The Link Between Perfectionism and Eating Disorders

Perfectionism often plays a main role in the development of an eating disorder. The two feed off one another in a continuous perpetuation of all-or-nothing thinking, extreme fear of failure, and a constant drive for absolute success and accomplishment. It is important to note the difference between striving for excellence and perfectionism – it is okay to have goals and be determined to reach them; when these goals are unrealistic and simply unachievable through typical means, perfectionism swoops in and takes hold of this vulnerability.

When people are in eating disorder recovery, one of the most prominent challenges they face is learning how to navigate giving up control over food and their bodies. When this happens, it makes sense that they may look to control other areas of their lives, such as academics, careers, hobbies, or other aspects of life. This is where perfectionism comes into play.

What Causes Perfectionism?

Perfectionism can come from several biological, social, and psychological factors. To start, some people have general personality traits or characteristics that may encompass perfectionism or make someone more susceptible to employing perfectionism in their later lives. Additionally, childhood experiences can significantly impact one later development of perfectionistic tendencies or behaviors. These experiences can include witnessing parents’ behavior, adverse childhood experiences, cultural expectations, and trauma. Psychological factors include these experiences residing as low self-esteem, an overwhelming fear of failure, and feelings of unworthiness, shame, and guilt if perfection is not attained. Ultimately, many things can result in maladaptive perfectionism; multiple factors often influence the development of this way of thinking and living.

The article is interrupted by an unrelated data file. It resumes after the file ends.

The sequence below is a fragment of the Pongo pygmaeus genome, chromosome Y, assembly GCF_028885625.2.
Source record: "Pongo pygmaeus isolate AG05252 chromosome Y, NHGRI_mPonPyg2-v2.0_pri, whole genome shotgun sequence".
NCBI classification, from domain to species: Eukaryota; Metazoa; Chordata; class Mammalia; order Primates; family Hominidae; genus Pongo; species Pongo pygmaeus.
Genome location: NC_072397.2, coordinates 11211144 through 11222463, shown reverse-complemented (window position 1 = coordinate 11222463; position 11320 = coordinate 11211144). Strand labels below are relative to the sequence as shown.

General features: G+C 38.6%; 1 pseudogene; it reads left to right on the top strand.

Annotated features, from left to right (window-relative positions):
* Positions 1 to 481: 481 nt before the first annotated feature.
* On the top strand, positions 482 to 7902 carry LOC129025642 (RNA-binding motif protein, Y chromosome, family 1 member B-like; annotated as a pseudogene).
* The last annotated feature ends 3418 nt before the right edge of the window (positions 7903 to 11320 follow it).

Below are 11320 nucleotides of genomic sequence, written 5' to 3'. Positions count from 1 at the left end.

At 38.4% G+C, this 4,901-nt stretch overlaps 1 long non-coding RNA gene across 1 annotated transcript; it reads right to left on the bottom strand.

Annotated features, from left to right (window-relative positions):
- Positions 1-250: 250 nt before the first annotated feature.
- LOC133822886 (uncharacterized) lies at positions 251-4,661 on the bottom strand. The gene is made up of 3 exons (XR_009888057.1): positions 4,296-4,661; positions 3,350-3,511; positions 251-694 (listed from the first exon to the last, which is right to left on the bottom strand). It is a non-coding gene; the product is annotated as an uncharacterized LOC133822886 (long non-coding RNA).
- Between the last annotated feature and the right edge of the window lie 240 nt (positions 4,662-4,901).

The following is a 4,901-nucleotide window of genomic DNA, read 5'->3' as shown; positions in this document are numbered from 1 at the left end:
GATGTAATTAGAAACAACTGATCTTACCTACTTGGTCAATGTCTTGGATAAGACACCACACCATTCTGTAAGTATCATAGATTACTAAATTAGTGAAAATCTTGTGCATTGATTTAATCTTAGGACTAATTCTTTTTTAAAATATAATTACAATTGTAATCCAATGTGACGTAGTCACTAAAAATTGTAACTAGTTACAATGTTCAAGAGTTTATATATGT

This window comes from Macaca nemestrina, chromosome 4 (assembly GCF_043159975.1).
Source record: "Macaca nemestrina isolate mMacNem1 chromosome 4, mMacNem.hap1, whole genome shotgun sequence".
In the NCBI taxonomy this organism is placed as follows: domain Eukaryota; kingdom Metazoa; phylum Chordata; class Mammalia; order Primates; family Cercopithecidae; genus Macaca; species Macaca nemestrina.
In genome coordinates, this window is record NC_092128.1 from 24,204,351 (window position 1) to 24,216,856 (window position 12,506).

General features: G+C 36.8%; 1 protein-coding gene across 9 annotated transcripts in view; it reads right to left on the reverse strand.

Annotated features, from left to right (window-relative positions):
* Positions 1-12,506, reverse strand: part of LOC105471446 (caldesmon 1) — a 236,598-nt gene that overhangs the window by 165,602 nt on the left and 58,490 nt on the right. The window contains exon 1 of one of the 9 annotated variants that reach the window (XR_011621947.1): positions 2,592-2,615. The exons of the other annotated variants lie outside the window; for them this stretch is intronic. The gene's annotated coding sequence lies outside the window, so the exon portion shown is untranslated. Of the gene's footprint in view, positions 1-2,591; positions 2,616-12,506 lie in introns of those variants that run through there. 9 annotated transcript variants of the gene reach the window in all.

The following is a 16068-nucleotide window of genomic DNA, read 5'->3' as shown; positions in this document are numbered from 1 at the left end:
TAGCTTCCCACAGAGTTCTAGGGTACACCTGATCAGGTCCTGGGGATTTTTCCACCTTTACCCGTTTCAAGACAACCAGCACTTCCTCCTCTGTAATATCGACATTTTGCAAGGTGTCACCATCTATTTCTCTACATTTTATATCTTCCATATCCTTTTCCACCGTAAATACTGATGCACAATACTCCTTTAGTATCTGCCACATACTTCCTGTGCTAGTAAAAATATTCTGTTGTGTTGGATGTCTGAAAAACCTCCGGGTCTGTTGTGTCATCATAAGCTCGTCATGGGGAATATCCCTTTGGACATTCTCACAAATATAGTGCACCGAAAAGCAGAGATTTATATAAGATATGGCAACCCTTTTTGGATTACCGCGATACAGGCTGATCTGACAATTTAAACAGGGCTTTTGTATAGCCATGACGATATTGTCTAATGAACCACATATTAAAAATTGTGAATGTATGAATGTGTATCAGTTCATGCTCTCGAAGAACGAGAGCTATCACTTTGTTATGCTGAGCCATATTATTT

Where Do We See Perfectionism In Eating Disorders?

Someone struggling with an eating disorder may depict perfectionistic tendencies in the following ways:

  • Food Rules and Food Rituals: People with eating disorders may have rigid rules and attitudes regarding eating. If they break these rules, they may experience feelings of guilt, shame, or unworthiness. Therefore, they may feel like they need to be “perfect” at managing these strict beliefs with food.
  • Compulsive/Over-Exercise: Perfectionism can manifest in a preoccupation with exercise. People may want to strive for the “perfect body” through intense workouts or push themselves too hard when exercising.
  • Fear Of Body Changing: Perfectionism can cause an obsessive concentration on one’s body weight, size, and shape. Therefore, people with eating disorders may have an intense fear of their body changing, resulting in atypical eating patterns and behaviors.

What Can I Do To Begin To Challenge Perfectionism?

It may be helpful to begin recognizing when we engage in all-or-nothing thinking regarding food and body. Identifying this way of thinking comes first, and being able to challenge it comes next. Encouraging ourselves to think in shades of gray or to check the facts may allow us to refute these black-and-white thinking patterns. Once we can do this, we may find ourselves more flexible and adaptable in how we approach eating.

Additionally, it is important to practice self-compassion. When we engage with perfectionism, we may frequently participate in negative self-talk and allow the inner critic voice to take hold of our thoughts. Reminding ourselves that perfection doesn’t exist and that we can give ourselves grace may increase positive feelings of self-worth and mitigate feelings of internal inadequacy.

At BALANCE eating disorder treatment center™, we offer two FREE Virtual Eating Disorder Support Groups open to individuals seeking help and family and loved ones. The group provides a supportive forum where members can explore issues, including ambivalence about engaging in treatment, recovery, resources, and treatment options, and knowing when and how to take the next steps toward making change. RSVP for our next group here.  

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This post was written by BALANCE Clinical Intern, Sajel Jani (she/her).

Sajel Jani is currently in her final year of Columbia University’s MSW program and holds a B.A. in Psychology from The College of New Jersey. Her passion lies in supporting clients on their eating disorder recovery journey, including finding confidence, self-empowerment, and what is considered healthy for them. Sajel is an active fighter against diet culture on social media and strives to spread messages of self-love and acceptance. Ultimately, she wants to pursue a career where she can help those struggling with an eating disorder discover the life they deserve without an eating disorder. In her free time, she enjoys spending time with loved ones, going for walks, and reading. Sajel is excited and eager to learn from the talented staff at BALANCE and aid clients in their journeys toward recovery.

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